Yesterday I did something I haven't been doing that much recently, because the weather has been so rainy. I went to the market. There is an open-air market on Saturday mornings in Saint-Aignan, and then there's another on Sunday mornings across the river in Noyers-sur-Cher.
The best vendor at the Noyers market is a volailler — a poultry merchant. There are always a lot of people standing in line there, waiting to be served, but yesterday it wasn't too crowded. The weather was nippy but sunny, so waiting outdoors was not unpleasant. And all the food in the display cases — all kinds of chicken, duck, and turkey sausages, and pâtés made from rabbit or duck, for example — was, as always, highly appetizing.
But I resisted all that. I was on a mission to bring home a nice farm-raised pintade — a guinea hen — or, at the very least, a plump chicken. I ended up with a 1.8 kg guinea hen, which the man behind the counter prepared for the oven by gutting it, cutting off the head and the feet, and burning off the last of the bird's pinfeathers with a blow torch.
When I got it home, all I had to do was tie the bird up and put it on the spit for roasting in the oven. After brushing it with olive oil, Walt and I sprinkled the pintade with smoked paprika, cayenne pepper, salt, and pepper. I set a pan of water in the oven under the bird to catch the drippings as it turned on the rotisserie to cook and turn golden brown.
At the market, the poultry man had instructed me to cook the pintade in the oven slowly for 90 to 120 minutes, basting it liberally. « Il faut une cuisson bien arrosée », the man told me with a big smile. « Et il faut en mettre sur la pintade aussi. » I'm not sure I can translate that joke.
It reminds me of a recipe that called for a bottle of wine. Since there was none at any stage of the recipe itself I gathered that the wine was for the cook!ReplyDelete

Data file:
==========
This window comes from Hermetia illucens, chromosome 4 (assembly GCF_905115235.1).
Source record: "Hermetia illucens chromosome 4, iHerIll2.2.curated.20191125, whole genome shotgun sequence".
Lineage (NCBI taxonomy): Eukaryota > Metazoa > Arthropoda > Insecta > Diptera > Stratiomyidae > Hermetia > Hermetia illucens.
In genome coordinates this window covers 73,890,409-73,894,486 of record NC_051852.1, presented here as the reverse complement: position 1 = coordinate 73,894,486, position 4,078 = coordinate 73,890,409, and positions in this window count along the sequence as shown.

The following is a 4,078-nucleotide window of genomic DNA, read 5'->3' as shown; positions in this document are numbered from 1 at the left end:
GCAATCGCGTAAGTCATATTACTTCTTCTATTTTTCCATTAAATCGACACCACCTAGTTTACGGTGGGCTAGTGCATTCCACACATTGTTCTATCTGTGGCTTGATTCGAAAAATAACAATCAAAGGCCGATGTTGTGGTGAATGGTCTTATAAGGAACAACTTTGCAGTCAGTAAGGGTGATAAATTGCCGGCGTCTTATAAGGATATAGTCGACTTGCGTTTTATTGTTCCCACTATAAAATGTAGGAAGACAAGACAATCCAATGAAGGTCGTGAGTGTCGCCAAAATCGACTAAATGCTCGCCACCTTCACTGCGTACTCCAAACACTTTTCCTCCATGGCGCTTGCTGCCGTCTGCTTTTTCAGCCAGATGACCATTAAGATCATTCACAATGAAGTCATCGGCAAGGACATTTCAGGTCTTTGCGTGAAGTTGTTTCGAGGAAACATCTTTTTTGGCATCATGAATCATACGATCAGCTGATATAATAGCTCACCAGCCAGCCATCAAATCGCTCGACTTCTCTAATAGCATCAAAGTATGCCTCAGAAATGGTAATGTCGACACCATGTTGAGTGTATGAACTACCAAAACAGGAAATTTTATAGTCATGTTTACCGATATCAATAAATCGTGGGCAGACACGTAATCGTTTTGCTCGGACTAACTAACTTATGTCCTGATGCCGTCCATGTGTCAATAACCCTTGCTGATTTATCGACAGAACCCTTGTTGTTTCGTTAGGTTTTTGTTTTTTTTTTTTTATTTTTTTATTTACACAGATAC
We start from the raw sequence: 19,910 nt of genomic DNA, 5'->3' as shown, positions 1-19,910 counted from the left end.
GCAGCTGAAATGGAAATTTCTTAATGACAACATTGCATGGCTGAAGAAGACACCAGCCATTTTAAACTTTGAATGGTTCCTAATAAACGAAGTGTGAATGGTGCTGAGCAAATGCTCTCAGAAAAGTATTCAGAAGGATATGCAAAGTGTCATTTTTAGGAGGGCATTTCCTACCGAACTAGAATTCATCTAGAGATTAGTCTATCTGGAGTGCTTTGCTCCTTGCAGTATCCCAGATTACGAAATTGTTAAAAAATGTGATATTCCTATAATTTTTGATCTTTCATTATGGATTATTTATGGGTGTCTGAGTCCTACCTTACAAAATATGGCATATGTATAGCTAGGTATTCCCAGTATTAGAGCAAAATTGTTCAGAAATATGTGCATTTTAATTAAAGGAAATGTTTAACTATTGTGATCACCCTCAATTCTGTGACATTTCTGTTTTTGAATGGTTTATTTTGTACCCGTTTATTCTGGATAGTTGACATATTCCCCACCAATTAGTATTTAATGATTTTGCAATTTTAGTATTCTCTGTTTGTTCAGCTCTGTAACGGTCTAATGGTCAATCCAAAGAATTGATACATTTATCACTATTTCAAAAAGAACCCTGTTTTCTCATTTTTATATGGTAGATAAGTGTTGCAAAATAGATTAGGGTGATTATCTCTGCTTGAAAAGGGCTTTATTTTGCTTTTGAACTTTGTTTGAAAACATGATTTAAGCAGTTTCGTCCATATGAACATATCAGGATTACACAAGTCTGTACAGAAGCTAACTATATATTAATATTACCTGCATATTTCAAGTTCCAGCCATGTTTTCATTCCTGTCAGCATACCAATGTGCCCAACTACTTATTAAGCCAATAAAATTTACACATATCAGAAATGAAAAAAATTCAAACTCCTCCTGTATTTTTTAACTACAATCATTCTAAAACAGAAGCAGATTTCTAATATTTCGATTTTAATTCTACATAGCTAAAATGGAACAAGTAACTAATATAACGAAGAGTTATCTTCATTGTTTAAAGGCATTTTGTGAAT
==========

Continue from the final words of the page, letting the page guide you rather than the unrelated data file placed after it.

Sounds to me a touch like the "Galloping Gourmet"... a TV chef when I was young... or better still, Keith Floyd, who seemed to cook with one hand only... the other having possession of a glass of "the old vino".... at least your vendor was remining you that the bird needed a drink too!!ReplyDelete
I remember Graham Kerr, and Keith Floyd too. I guess the translation would be: "Cook it in a slow oven and baste it liberally, with a lot of wine. And don't forget to put some on the bird, too."ReplyDelete
Bonjour CHM, I bought the ingredients for a tartiflette and am planning to cook it today. I just went looking for a recipe and found this one on the 'net. Another example...ReplyDelete
your bird turned out much better looking than mine.
I must find that spit.
The tartiflette recipe looks really good!ReplyDelete
H. Peter, I think sprinkling smoked paprika and cayenne pepper over the chicken before baking it gives it flavor and a better color. The rotisserie doesn't hurt.ReplyDelete
Nadège, the tartiflette is in the oven. I think I put on too much cheese -- if such a thing is possible.
Looks crunchy-skinned and succulent :)ReplyDelete
I doubt if you will have too much cheese. Wish I could taste your tartiflette - I enjoyed looking at that recipe site.ReplyDelete
Is that an everyday paintbrush for the basting in the picture? Very modern !!ReplyDelete
I'm getting hungry looking at the picture, Ken. We got pintades at the market twice on our recent trip and roasted them at our gite. While farm chickens and ducks are easy to find here in Maine, pintades are not.ReplyDelete
"too much cheese?" i'm sorry i dont follow... ;-) looks GREAT!ReplyDelete
When you make tartiflette, do you use Roblochon? The bistro Fontaine Sully (on rue Saint Antoine in Paris), made an excellent tartiflette which I had as often as I could get it.ReplyDelete